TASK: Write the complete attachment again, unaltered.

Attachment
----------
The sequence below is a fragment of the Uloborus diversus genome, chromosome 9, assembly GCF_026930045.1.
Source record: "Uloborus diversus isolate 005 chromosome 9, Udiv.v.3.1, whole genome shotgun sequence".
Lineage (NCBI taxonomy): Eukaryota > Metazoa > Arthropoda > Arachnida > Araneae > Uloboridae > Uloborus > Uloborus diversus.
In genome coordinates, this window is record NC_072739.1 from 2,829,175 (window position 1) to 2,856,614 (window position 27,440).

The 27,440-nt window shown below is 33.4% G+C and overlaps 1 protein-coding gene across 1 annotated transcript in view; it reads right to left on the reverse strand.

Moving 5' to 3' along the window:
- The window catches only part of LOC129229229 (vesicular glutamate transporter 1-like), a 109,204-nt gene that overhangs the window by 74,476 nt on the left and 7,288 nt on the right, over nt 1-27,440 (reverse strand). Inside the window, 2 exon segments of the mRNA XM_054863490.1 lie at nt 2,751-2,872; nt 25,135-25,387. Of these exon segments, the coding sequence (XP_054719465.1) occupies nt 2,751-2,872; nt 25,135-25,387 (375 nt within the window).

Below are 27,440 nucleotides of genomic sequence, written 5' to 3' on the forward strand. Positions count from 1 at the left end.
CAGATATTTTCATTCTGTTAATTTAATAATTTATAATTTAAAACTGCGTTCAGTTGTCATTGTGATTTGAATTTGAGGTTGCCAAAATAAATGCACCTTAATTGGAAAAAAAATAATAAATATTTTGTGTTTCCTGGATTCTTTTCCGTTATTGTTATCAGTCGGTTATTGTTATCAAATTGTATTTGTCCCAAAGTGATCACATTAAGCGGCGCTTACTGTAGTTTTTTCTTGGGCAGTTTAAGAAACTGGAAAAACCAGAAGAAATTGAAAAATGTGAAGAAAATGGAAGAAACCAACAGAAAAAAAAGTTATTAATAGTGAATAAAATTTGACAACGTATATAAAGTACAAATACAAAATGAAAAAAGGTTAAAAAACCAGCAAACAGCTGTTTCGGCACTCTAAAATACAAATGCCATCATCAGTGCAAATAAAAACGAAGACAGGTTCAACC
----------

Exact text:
The sequence below is a fragment of the Uloborus diversus genome, chromosome 9, assembly GCF_026930045.1.
Source record: "Uloborus diversus isolate 005 chromosome 9, Udiv.v.3.1, whole genome shotgun sequence".
Lineage (NCBI taxonomy): Eukaryota > Metazoa > Arthropoda > Arachnida > Araneae > Uloboridae > Uloborus > Uloborus diversus.
In genome coordinates, this window is record NC_072739.1 from 2,829,175 (window position 1) to 2,856,614 (window position 27,440).

The 27,440-nt window shown below is 33.4% G+C and overlaps 1 protein-coding gene across 1 annotated transcript in view; it reads right to left on the reverse strand.

Moving 5' to 3' along the window:
- The window catches only part of LOC129229229 (vesicular glutamate transporter 1-like), a 109,204-nt gene that overhangs the window by 74,476 nt on the left and 7,288 nt on the right, over nt 1-27,440 (reverse strand). Inside the window, 2 exon segments of the mRNA XM_054863490.1 lie at nt 2,751-2,872; nt 25,135-25,387. Of these exon segments, the coding sequence (XP_054719465.1) occupies nt 2,751-2,872; nt 25,135-25,387 (375 nt within the window).

Below are 27,440 nucleotides of genomic sequence, written 5' to 3' on the forward strand. Positions count from 1 at the left end.
CAGATATTTTCATTCTGTTAATTTAATAATTTATAATTTAAAACTGCGTTCAGTTGTCATTGTGATTTGAATTTGAGGTTGCCAAAATAAATGCACCTTAATTGGAAAAAAAATAATAAATATTTTGTGTTTCCTGGATTCTTTTCCGTTATTGTTATCAGTCGGTTATTGTTATCAAATTGTATTTGTCCCAAAGTGATCACATTAAGCGGCGCTTACTGTAGTTTTTTCTTGGGCAGTTTAAGAAACTGGAAAAACCAGAAGAAATTGAAAAATGTGAAGAAAATGGAAGAAACCAACAGAAAAAAAAGTTATTAATAGTGAATAAAATTTGACAACGTATATAAAGTACAAATACAAAATGAAAAAAGGTTAAAAAACCAGCAAACAGCTGTTTCGGCACTCTAAAATACAAATGCCATCATCAGTGCAAATAAAAACGAAGACAGGTTCAACC